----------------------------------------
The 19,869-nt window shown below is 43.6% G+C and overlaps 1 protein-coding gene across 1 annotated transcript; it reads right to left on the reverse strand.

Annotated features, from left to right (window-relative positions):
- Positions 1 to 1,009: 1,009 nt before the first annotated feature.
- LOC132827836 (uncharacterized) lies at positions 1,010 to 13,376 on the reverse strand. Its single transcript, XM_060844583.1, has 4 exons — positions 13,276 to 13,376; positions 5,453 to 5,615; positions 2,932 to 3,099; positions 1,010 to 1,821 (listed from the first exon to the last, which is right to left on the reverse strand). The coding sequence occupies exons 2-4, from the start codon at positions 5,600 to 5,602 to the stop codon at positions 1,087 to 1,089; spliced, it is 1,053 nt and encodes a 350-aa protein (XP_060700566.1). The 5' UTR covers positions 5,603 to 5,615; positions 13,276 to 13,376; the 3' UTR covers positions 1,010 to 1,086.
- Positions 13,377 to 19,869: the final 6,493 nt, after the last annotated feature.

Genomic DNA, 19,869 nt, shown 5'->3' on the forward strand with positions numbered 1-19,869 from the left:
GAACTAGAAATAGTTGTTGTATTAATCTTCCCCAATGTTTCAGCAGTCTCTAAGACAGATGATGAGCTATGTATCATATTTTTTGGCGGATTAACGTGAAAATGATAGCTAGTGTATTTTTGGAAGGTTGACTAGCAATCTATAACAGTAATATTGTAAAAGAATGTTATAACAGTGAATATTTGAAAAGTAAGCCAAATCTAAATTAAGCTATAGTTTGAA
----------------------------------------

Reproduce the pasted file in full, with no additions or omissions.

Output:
The 19,869-nt window shown below is 43.6% G+C and overlaps 1 protein-coding gene across 1 annotated transcript; it reads right to left on the reverse strand.

Annotated features, from left to right (window-relative positions):
- Positions 1 to 1,009: 1,009 nt before the first annotated feature.
- LOC132827836 (uncharacterized) lies at positions 1,010 to 13,376 on the reverse strand. Its single transcript, XM_060844583.1, has 4 exons — positions 13,276 to 13,376; positions 5,453 to 5,615; positions 2,932 to 3,099; positions 1,010 to 1,821 (listed from the first exon to the last, which is right to left on the reverse strand). The coding sequence occupies exons 2-4, from the start codon at positions 5,600 to 5,602 to the stop codon at positions 1,087 to 1,089; spliced, it is 1,053 nt and encodes a 350-aa protein (XP_060700566.1). The 5' UTR covers positions 5,603 to 5,615; positions 13,276 to 13,376; the 3' UTR covers positions 1,010 to 1,086.
- Positions 13,377 to 19,869: the final 6,493 nt, after the last annotated feature.

Genomic DNA, 19,869 nt, shown 5'->3' on the forward strand with positions numbered 1-19,869 from the left:
GAACTAGAAATAGTTGTTGTATTAATCTTCCCCAATGTTTCAGCAGTCTCTAAGACAGATGATGAGCTATGTATCATATTTTTTGGCGGATTAACGTGAAAATGATAGCTAGTGTATTTTTGGAAGGTTGACTAGCAATCTATAACAGTAATATTGTAAAAGAATGTTATAACAGTGAATATTTGAAAAGTAAGCCAAATCTAAATTAAGCTATAGTTTGAA